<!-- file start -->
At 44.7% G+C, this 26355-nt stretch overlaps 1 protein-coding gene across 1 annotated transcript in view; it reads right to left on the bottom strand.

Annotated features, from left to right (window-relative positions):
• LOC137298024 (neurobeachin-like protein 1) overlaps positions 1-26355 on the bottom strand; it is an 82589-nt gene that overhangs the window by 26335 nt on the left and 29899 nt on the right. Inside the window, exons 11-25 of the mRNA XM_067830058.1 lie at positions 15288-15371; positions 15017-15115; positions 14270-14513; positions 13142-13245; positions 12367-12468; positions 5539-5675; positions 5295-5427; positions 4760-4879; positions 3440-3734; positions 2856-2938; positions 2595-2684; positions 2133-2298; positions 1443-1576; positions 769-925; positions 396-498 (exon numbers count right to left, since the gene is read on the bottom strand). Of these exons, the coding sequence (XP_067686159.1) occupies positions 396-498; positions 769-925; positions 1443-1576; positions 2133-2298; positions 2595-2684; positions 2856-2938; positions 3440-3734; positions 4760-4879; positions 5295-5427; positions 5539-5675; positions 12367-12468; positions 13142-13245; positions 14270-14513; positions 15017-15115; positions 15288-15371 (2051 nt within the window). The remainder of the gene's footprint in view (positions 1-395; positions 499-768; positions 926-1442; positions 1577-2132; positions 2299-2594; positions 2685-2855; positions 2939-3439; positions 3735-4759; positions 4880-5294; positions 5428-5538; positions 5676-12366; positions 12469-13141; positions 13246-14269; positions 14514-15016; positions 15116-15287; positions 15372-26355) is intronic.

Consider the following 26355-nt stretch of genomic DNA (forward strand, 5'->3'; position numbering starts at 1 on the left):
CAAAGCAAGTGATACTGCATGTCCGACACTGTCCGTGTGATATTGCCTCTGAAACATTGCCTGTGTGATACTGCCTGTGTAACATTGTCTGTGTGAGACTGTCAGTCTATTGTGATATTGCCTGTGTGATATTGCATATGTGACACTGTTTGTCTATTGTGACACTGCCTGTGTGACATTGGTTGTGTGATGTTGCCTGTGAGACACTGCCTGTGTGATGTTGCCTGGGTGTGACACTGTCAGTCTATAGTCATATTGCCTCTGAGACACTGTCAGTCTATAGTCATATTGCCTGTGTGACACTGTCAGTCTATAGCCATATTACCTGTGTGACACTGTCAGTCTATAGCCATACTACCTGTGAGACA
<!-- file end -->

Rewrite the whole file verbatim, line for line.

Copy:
At 44.7% G+C, this 26355-nt stretch overlaps 1 protein-coding gene across 1 annotated transcript in view; it reads right to left on the bottom strand.

Annotated features, from left to right (window-relative positions):
• LOC137298024 (neurobeachin-like protein 1) overlaps positions 1-26355 on the bottom strand; it is an 82589-nt gene that overhangs the window by 26335 nt on the left and 29899 nt on the right. Inside the window, exons 11-25 of the mRNA XM_067830058.1 lie at positions 15288-15371; positions 15017-15115; positions 14270-14513; positions 13142-13245; positions 12367-12468; positions 5539-5675; positions 5295-5427; positions 4760-4879; positions 3440-3734; positions 2856-2938; positions 2595-2684; positions 2133-2298; positions 1443-1576; positions 769-925; positions 396-498 (exon numbers count right to left, since the gene is read on the bottom strand). Of these exons, the coding sequence (XP_067686159.1) occupies positions 396-498; positions 769-925; positions 1443-1576; positions 2133-2298; positions 2595-2684; positions 2856-2938; positions 3440-3734; positions 4760-4879; positions 5295-5427; positions 5539-5675; positions 12367-12468; positions 13142-13245; positions 14270-14513; positions 15017-15115; positions 15288-15371 (2051 nt within the window). The remainder of the gene's footprint in view (positions 1-395; positions 499-768; positions 926-1442; positions 1577-2132; positions 2299-2594; positions 2685-2855; positions 2939-3439; positions 3735-4759; positions 4880-5294; positions 5428-5538; positions 5676-12366; positions 12469-13141; positions 13246-14269; positions 14514-15016; positions 15116-15287; positions 15372-26355) is intronic.

Consider the following 26355-nt stretch of genomic DNA (forward strand, 5'->3'; position numbering starts at 1 on the left):
CAAAGCAAGTGATACTGCATGTCCGACACTGTCCGTGTGATATTGCCTCTGAAACATTGCCTGTGTGATACTGCCTGTGTAACATTGTCTGTGTGAGACTGTCAGTCTATTGTGATATTGCCTGTGTGATATTGCATATGTGACACTGTTTGTCTATTGTGACACTGCCTGTGTGACATTGGTTGTGTGATGTTGCCTGTGAGACACTGCCTGTGTGATGTTGCCTGGGTGTGACACTGTCAGTCTATAGTCATATTGCCTCTGAGACACTGTCAGTCTATAGTCATATTGCCTGTGTGACACTGTCAGTCTATAGCCATATTACCTGTGTGACACTGTCAGTCTATAGCCATACTACCTGTGAGACA